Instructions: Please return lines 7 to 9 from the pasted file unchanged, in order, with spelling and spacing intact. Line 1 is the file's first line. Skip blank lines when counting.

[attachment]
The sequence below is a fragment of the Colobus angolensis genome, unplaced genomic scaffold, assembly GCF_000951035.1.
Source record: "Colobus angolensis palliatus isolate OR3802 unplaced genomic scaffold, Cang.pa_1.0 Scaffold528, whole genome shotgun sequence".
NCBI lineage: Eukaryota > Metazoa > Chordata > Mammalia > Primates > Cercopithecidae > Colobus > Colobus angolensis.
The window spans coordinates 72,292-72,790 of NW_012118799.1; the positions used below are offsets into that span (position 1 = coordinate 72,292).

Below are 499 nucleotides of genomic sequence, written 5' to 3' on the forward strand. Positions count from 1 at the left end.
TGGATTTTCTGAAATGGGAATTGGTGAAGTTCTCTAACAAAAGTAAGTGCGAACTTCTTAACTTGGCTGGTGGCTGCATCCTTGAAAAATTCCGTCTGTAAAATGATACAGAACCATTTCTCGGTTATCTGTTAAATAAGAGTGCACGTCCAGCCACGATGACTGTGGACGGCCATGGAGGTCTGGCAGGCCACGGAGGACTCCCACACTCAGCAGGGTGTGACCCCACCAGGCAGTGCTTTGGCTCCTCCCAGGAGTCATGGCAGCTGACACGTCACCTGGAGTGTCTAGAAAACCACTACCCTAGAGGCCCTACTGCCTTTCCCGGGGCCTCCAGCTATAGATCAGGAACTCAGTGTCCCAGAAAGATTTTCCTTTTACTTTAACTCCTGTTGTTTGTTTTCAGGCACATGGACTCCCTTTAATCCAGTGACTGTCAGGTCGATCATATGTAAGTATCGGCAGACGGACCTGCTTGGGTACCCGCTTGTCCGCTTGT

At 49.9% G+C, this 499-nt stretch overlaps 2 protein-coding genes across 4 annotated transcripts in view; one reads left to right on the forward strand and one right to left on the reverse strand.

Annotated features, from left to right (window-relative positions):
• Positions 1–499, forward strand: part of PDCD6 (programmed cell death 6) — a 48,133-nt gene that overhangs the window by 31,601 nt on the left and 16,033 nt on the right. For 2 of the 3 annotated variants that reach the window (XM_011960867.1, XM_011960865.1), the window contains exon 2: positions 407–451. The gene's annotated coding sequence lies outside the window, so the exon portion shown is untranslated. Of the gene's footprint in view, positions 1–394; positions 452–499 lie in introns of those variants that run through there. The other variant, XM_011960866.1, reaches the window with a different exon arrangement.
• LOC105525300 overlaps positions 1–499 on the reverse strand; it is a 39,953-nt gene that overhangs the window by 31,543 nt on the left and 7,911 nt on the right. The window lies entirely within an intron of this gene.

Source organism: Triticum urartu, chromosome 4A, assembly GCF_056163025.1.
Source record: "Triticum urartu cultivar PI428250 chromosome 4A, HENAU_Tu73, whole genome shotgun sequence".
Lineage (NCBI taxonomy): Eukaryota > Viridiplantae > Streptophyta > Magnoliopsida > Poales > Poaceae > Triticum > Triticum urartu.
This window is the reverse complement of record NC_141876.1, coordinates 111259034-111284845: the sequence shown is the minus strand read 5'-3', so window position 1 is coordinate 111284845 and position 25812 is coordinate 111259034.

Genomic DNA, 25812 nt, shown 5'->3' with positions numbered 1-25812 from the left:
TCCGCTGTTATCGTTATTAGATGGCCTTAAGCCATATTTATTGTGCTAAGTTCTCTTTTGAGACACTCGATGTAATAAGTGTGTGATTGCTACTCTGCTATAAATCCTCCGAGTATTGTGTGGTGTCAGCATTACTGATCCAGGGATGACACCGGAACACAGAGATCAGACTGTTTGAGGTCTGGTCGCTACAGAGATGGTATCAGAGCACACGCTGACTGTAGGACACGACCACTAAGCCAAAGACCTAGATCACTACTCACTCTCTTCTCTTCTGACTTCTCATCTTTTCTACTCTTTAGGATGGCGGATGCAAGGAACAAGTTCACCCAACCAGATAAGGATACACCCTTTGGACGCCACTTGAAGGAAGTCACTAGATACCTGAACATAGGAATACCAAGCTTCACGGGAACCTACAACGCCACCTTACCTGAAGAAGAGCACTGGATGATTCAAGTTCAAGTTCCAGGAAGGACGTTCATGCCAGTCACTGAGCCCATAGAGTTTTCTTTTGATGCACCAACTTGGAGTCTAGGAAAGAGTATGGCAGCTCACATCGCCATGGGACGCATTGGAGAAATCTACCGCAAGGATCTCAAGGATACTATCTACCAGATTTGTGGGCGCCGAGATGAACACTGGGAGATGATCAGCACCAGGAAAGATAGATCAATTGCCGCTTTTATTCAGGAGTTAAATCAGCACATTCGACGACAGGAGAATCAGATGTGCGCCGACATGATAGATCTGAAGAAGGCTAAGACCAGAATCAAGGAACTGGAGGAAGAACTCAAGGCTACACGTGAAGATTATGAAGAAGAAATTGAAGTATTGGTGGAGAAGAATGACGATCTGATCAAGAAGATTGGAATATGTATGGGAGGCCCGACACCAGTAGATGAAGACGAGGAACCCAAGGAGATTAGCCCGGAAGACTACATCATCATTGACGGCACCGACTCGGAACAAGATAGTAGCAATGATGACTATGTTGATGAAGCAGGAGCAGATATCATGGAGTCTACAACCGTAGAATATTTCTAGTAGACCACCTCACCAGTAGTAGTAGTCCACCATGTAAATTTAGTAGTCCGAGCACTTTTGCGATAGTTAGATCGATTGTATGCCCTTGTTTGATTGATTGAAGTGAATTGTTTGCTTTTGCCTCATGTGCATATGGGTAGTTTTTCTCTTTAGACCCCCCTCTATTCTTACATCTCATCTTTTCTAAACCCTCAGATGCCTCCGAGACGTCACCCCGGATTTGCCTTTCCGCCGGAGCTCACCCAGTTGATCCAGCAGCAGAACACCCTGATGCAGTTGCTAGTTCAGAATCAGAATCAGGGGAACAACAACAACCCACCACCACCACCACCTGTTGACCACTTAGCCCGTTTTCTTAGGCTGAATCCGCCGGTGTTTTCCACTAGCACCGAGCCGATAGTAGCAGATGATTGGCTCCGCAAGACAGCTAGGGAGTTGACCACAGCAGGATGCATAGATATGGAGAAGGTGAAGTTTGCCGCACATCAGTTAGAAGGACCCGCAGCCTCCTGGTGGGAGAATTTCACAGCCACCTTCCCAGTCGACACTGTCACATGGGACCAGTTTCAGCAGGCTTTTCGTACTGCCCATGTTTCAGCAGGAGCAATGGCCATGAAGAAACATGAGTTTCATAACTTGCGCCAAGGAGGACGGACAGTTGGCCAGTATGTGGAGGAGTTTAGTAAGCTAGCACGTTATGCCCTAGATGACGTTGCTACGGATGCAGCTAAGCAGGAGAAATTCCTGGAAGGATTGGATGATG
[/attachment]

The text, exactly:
At 49.9% G+C, this 499-nt stretch overlaps 2 protein-coding genes across 4 annotated transcripts in view; one reads left to right on the forward strand and one right to left on the reverse strand.

Annotated features, from left to right (window-relative positions):
• Positions 1–499, forward strand: part of PDCD6 (programmed cell death 6) — a 48,133-nt gene that overhangs the window by 31,601 nt on the left and 16,033 nt on the right. For 2 of the 3 annotated variants that reach the window (XM_011960867.1, XM_011960865.1), the window contains exon 2: positions 407–451. The gene's annotated coding sequence lies outside the window, so the exon portion shown is untranslated. Of the gene's footprint in view, positions 1–394; positions 452–499 lie in introns of those variants that run through there. The other variant, XM_011960866.1, reaches the window with a different exon arrangement.